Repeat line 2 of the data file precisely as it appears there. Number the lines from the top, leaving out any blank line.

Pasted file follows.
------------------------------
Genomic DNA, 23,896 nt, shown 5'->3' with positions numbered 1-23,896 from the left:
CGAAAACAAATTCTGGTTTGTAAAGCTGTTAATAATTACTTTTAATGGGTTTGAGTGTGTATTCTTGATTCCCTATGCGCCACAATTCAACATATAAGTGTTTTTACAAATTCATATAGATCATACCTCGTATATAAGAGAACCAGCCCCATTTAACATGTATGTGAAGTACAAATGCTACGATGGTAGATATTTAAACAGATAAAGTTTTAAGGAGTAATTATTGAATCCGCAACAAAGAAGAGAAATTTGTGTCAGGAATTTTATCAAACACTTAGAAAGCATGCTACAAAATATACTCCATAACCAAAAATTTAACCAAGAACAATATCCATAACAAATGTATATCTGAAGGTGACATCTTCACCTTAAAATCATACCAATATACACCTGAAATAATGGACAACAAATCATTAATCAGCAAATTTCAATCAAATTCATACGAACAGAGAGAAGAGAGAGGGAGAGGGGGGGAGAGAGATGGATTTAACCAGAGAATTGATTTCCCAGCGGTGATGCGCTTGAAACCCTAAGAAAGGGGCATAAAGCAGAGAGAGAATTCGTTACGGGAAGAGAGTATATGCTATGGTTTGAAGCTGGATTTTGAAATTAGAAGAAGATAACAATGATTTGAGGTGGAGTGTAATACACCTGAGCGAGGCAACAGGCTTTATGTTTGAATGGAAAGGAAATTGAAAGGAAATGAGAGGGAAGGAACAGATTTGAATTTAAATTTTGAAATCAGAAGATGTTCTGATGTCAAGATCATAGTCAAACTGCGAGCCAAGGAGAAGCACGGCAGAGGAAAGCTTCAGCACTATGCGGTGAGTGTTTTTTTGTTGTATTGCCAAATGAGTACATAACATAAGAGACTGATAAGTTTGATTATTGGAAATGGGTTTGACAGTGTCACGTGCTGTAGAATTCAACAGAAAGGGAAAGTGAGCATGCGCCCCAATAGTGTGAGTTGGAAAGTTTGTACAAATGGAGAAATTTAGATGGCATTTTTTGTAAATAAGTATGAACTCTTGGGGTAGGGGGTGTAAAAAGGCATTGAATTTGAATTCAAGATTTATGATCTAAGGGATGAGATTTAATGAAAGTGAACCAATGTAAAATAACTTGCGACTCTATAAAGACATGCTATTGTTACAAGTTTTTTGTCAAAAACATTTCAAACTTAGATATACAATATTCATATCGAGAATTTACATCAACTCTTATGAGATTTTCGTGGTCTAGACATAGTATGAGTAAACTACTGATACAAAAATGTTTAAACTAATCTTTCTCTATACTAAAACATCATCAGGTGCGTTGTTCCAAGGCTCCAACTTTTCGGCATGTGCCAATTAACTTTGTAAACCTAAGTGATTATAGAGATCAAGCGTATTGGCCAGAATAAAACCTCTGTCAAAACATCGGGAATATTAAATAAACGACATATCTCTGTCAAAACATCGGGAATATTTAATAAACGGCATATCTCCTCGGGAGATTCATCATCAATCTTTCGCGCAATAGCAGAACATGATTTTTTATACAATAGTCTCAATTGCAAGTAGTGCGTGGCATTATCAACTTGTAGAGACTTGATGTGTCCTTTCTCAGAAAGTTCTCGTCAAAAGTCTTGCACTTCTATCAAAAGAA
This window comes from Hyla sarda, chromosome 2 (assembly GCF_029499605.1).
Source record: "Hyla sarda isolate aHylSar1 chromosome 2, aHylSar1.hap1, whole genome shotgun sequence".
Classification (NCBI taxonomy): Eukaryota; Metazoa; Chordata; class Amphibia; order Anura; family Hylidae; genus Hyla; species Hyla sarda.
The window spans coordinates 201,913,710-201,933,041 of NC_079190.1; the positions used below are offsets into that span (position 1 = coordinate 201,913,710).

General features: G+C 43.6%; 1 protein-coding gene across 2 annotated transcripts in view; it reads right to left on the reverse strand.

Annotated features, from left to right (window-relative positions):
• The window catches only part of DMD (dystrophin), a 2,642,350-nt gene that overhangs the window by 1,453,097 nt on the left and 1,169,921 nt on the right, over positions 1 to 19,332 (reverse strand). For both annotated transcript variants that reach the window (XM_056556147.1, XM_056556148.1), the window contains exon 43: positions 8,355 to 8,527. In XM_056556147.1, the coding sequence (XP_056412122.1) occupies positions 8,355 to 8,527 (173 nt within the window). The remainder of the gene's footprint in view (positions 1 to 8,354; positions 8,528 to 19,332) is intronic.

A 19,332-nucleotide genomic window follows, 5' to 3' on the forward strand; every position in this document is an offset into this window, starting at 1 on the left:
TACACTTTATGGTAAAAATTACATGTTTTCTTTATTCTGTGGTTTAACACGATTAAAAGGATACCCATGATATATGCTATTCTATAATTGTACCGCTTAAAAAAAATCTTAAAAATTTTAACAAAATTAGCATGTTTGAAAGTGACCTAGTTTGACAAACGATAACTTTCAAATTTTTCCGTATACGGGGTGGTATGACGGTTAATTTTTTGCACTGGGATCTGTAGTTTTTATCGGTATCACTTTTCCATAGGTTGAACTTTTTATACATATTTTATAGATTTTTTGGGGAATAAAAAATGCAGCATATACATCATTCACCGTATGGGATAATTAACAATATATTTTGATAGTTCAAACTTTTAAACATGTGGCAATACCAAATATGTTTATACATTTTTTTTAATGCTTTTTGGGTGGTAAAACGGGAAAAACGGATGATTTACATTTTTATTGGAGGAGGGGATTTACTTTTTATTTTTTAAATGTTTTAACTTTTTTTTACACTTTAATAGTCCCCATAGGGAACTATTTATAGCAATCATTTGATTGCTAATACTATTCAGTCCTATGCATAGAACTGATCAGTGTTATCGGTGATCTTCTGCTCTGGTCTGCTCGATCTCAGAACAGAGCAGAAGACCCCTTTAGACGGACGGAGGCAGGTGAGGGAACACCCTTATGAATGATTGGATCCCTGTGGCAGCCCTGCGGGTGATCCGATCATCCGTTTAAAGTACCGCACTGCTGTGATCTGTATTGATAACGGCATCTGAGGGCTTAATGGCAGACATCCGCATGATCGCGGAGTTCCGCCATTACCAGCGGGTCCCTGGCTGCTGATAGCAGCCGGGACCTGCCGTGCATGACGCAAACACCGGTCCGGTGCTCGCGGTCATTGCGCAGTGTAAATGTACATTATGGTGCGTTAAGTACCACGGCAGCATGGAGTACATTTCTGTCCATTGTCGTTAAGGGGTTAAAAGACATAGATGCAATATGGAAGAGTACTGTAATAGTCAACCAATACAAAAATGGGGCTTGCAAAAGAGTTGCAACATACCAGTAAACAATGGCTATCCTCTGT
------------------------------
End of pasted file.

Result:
CGAAAACAAATTCTGGTTTGTAAAGCTGTTAATAATTACTTTTAATGGGTTTGAGTGTGTATTCTTGATTCCCTATGCGCCACAATTCAACATATAAGTGTTTTTACAAATTCATATAGATCATACCTCGTATATAAGAGAACCAGCCCCATTTAACATGTATGTGAAGTACAAATGCTACGATGGTAGATATTTAAACAGATAAAGTTTTAAGGAGTAATTATTGAATCCGCAACAAAGAAGAGAAATTTGTGTCAGGAATTTTATCAAACACTTAGAAAGCATGCTACAAAATATACTCCATAACCAAAAATTTAACCAAGAACAATATCCATAACAAATGTATATCTGAAGGTGACATCTTCACCTTAAAATCATACCAATATACACCTGAAATAATGGACAACAAATCATTAATCAGCAAATTTCAATCAAATTCATACGAACAGAGAGAAGAGAGAGGGAGAGGGGGGGAGAGAGATGGATTTAACCAGAGAATTGATTTCCCAGCGGTGATGCGCTTGAAACCCTAAGAAAGGGGCATAAAGCAGAGAGAGAATTCGTTACGGGAAGAGAGTATATGCTATGGTTTGAAGCTGGATTTTGAAATTAGAAGAAGATAACAATGATTTGAGGTGGAGTGTAATACACCTGAGCGAGGCAACAGGCTTTATGTTTGAATGGAAAGGAAATTGAAAGGAAATGAGAGGGAAGGAACAGATTTGAATTTAAATTTTGAAATCAGAAGATGTTCTGATGTCAAGATCATAGTCAAACTGCGAGCCAAGGAGAAGCACGGCAGAGGAAAGCTTCAGCACTATGCGGTGAGTGTTTTTTTGTTGTATTGCCAAATGAGTACATAACATAAGAGACTGATAAGTTTGATTATTGGAAATGGGTTTGACAGTGTCACGTGCTGTAGAATTCAACAGAAAGGGAAAGTGAGCATGCGCCCCAATAGTGTGAGTTGGAAAGTTTGTACAAATGGAGAAATTTAGATGGCATTTTTTGTAAATAAGTATGAACTCTTGGGGTAGGGGGTGTAAAAAGGCATTGAATTTGAATTCAAGATTTATGATCTAAGGGATGAGATTTAATGAAAGTGAACCAATGTAAAATAACTTGCGACTCTATAAAGACATGCTATTGTTACAAGTTTTTTGTCAAAAACATTTCAAACTTAGATATACAATATTCATATCGAGAATTTACATCAACTCTTATGAGATTTTCGTGGTCTAGACATAGTATGAGTAAACTACTGATACAAAAATGTTTAAACTAATCTTTCTCTATACTAAAACATCATCAGGTGCGTTGTTCCAAGGCTCCAACTTTTCGGCATGTGCCAATTAACTTTGTAAACCTAAGTGATTATAGAGATCAAGCGTATTGGCCAGAATAAAACCTCTGTCAAAACATCGGGAATATTAAATAAACGACATATCTCTGTCAAAACATCGGGAATATTTAATAAACGGCATATCTCCTCGGGAGATTCATCATCAATCTTTCGCGCAATAGCAGAACATGATTTTTTATACAATAGTCTCAATTGCAAGTAGTGCGTGGCATTATCAACTTGTAGAGACTTGATGTGTCCTTTCTCAGAAAGTTCTCGTCAAAAGTCTTGCACTTCTATCAAAAGAA